Our dairy farmers are feeling the heat
Climate change is threatening the future of our dairy farms. Extreme heat affects the growth, milk production, and reproductive rates of cattle. That’s bad news for small-scale Egyptian livestock farmers, who make up the bulk of the local dairy industry — and comes as some of them are already struggling to make a living as feed prices rise thanks to the global commodities crunch.
Dairy is a huge part of our agriculture industry — and demand is growing: Milk production is worth some USD 3.3 bn annually — making up a full third of Egypt’s total animal production sector and nearly 1.6% of the country’s total GDP, according to International Labor Organization estimates (pdf). Local cattle produce over 5 mn tons of milk every year, covering some 72% of the market’s needs, with imported milk powder covering the rest.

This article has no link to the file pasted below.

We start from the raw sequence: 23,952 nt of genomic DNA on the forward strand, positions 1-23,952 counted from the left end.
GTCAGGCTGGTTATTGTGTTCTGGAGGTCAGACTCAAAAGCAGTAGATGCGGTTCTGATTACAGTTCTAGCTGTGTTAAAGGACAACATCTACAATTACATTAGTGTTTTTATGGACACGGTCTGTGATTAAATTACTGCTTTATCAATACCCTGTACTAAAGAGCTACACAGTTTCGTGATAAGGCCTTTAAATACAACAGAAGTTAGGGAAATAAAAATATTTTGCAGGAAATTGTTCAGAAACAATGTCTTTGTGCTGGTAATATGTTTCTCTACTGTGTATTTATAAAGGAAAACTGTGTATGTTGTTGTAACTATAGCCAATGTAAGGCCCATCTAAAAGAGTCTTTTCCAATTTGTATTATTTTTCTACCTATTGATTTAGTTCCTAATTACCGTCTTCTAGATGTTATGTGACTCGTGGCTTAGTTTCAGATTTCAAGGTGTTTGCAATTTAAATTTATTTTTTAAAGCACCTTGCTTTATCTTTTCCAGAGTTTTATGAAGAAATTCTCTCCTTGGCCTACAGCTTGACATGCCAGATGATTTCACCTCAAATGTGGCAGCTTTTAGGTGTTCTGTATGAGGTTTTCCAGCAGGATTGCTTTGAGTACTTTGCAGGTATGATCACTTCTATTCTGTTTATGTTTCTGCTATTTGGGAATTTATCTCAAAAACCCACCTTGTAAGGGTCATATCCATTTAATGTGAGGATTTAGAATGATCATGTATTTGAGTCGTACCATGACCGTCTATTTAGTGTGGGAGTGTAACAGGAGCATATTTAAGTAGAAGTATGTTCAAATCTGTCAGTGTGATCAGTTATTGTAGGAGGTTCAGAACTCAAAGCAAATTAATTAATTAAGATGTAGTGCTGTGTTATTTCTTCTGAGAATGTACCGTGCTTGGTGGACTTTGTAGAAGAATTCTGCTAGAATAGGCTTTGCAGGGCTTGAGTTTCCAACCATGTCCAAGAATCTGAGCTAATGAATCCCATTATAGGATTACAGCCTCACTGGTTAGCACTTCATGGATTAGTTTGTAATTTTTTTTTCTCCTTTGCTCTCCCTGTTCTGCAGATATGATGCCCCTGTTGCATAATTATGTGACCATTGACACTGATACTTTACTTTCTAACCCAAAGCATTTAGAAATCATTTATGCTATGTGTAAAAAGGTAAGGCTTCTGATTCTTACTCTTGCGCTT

Small scale dairy farms supply more than 80% of all locally produced milk. They’ll need to up their production capacity to keep pace with the market, as our increasing population and rising demand for liquid milk in urban areas propels growth in the sector, the ILO says.
But hotter weather means less milk: Extreme temperatures expose all livestock to the threat of heat stress, which can suppress their appetite, lower their reproduction rates, and inhibit the functioning of their immune systems. Heat stress is especially worrisome for dairy cows, causing “a direct adverse effect on milk production, growth, feed intake, reproductive efficiency, and disease incidence,” according to a November study co-authored by Dr. Amira Goma, a member of Alexandria University’s faculty of veterinary medicine. Using the most recent estimates on population growth and expected temperature increases, the study’s authors predict that the availability of local milk could fall drastically in the coming decades. They predict milk production to stand at 26 kg per capita by the mid-2060s — less than half what it was in 2011.